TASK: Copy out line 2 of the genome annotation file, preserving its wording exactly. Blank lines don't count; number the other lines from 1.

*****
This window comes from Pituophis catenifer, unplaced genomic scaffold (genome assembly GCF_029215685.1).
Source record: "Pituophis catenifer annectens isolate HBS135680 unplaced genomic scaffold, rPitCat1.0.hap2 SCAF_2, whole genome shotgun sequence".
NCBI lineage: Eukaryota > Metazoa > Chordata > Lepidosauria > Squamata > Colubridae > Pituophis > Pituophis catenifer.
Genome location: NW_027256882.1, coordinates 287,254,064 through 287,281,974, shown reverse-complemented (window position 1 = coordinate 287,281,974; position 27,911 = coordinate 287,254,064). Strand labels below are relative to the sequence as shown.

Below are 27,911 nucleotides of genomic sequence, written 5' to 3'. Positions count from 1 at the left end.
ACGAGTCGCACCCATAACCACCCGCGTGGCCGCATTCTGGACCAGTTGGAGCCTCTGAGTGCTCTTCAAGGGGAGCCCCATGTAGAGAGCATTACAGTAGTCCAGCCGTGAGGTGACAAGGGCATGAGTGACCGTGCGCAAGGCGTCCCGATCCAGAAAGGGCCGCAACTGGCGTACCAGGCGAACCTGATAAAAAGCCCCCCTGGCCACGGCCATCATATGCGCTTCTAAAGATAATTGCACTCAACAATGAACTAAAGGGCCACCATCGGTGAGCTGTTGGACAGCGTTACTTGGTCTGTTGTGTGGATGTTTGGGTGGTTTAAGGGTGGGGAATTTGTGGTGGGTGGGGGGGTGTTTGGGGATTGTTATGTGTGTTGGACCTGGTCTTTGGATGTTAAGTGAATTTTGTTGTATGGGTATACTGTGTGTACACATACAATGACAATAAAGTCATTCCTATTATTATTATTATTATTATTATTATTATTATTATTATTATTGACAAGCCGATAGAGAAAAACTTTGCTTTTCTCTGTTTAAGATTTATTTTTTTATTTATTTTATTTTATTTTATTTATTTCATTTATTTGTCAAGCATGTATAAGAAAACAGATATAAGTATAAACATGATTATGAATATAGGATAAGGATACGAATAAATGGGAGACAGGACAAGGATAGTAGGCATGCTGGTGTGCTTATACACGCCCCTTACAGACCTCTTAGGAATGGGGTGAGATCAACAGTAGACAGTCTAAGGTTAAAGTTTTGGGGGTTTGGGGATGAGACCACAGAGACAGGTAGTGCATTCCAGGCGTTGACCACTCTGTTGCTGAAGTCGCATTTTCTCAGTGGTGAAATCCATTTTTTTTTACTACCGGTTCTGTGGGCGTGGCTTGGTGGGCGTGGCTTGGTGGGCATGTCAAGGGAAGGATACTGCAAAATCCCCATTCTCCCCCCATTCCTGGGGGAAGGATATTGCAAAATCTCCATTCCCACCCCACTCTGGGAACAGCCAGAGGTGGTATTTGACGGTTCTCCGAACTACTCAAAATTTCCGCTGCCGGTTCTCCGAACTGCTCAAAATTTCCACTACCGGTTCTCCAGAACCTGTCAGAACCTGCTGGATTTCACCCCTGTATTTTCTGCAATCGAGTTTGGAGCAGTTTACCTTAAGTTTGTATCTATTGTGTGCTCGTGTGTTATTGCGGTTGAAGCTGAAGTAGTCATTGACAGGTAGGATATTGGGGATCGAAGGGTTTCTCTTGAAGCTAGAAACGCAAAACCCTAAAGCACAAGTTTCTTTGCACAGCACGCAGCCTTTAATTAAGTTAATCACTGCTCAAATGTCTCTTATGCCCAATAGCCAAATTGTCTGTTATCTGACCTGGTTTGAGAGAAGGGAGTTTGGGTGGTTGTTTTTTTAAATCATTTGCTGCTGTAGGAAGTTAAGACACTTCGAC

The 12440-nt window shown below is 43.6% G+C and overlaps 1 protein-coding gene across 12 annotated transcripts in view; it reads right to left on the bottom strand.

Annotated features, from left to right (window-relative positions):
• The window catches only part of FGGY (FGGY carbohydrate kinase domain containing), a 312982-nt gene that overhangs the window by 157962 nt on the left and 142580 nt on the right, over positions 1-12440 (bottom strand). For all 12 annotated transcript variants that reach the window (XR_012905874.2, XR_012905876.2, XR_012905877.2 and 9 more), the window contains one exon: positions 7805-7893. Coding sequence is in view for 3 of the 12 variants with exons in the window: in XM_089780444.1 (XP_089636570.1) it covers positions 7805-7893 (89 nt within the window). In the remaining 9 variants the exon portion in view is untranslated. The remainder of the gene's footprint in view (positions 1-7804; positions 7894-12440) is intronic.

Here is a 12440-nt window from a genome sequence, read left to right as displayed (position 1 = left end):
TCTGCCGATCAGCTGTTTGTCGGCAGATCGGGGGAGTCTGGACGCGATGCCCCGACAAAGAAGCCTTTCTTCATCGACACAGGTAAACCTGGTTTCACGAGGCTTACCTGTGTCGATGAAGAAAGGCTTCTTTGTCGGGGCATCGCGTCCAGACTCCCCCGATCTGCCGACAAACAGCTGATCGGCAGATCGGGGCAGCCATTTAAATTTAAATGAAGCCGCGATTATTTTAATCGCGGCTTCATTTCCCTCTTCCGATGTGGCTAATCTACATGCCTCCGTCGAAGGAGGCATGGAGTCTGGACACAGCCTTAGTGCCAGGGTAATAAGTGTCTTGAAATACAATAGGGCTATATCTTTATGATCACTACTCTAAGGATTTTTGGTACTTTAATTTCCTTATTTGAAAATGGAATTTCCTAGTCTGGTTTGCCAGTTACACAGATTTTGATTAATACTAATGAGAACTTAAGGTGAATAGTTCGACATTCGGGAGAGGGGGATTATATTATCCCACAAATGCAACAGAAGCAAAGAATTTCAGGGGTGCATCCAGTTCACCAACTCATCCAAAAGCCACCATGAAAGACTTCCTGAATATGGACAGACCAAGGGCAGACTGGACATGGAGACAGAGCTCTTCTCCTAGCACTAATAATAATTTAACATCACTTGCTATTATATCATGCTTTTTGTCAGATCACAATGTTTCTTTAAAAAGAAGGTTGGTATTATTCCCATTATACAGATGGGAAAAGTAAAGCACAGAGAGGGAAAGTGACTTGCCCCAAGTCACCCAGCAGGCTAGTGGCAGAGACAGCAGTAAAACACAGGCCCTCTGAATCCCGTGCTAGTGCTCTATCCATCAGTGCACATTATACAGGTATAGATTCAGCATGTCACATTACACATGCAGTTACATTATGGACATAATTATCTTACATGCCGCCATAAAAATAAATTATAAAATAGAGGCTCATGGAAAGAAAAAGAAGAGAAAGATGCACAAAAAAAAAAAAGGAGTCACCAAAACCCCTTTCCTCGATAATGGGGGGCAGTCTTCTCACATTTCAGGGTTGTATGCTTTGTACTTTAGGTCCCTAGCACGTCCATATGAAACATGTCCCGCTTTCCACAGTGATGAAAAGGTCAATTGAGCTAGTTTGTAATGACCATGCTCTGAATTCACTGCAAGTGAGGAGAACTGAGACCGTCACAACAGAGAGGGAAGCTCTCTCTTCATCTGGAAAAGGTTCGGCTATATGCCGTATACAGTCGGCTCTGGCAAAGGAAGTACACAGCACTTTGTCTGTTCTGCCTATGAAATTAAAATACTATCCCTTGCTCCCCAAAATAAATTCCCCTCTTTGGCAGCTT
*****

Source record: "Pituophis catenifer annectens isolate HBS135680 unplaced genomic scaffold, rPitCat1.0.hap2 SCAF_2, whole genome shotgun sequence".